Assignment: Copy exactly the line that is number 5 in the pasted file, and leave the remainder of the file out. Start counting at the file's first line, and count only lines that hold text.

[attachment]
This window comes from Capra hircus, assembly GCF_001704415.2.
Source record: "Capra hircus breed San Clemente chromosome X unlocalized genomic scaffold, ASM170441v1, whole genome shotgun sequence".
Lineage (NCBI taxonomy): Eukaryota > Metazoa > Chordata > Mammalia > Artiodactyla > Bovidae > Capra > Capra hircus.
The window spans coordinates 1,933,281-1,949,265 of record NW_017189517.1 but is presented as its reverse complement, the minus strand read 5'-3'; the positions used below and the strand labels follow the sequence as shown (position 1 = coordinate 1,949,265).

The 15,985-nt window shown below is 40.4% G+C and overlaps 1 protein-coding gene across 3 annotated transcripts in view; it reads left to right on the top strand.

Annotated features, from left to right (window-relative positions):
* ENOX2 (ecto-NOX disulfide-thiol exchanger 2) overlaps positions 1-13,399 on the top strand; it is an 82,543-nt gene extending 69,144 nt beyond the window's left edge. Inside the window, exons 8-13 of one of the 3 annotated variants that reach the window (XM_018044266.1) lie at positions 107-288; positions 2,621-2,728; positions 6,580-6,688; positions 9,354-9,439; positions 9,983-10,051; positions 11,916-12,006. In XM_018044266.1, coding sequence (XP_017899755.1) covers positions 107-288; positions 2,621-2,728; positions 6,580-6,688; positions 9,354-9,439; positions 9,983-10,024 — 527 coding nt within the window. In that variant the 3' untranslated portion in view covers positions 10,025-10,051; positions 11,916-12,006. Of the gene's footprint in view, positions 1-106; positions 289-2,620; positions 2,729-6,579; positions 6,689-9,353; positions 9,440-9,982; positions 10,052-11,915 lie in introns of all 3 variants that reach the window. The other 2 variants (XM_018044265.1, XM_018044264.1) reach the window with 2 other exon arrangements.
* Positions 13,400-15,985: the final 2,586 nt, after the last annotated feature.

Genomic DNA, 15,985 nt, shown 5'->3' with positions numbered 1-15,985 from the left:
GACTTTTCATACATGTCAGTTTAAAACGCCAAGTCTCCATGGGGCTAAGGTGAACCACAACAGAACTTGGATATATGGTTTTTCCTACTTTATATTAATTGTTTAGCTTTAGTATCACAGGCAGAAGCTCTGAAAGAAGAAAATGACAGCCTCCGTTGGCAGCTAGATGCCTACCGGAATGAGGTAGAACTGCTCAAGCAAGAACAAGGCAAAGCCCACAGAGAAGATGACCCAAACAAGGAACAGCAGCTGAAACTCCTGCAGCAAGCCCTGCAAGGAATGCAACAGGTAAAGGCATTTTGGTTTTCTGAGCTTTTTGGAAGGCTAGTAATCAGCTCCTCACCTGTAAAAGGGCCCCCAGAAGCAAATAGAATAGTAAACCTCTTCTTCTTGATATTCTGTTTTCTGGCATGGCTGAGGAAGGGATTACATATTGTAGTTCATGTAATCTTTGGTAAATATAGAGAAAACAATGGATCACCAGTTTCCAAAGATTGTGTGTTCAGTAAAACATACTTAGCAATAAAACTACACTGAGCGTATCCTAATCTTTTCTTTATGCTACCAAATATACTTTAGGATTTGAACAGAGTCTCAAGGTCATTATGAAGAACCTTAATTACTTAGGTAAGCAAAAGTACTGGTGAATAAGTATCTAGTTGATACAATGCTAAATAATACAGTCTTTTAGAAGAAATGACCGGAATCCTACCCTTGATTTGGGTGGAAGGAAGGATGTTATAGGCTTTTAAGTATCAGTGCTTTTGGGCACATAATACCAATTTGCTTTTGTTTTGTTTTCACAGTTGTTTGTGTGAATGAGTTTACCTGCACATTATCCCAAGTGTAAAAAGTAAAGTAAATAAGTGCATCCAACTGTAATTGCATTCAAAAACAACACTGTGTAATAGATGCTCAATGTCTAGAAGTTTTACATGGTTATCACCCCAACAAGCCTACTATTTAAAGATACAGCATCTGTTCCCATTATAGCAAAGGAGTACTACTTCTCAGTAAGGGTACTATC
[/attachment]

The 15,985-nt window shown below is 40.4% G+C and overlaps 1 protein-coding gene across 3 annotated transcripts in view; it reads left to right on the top strand.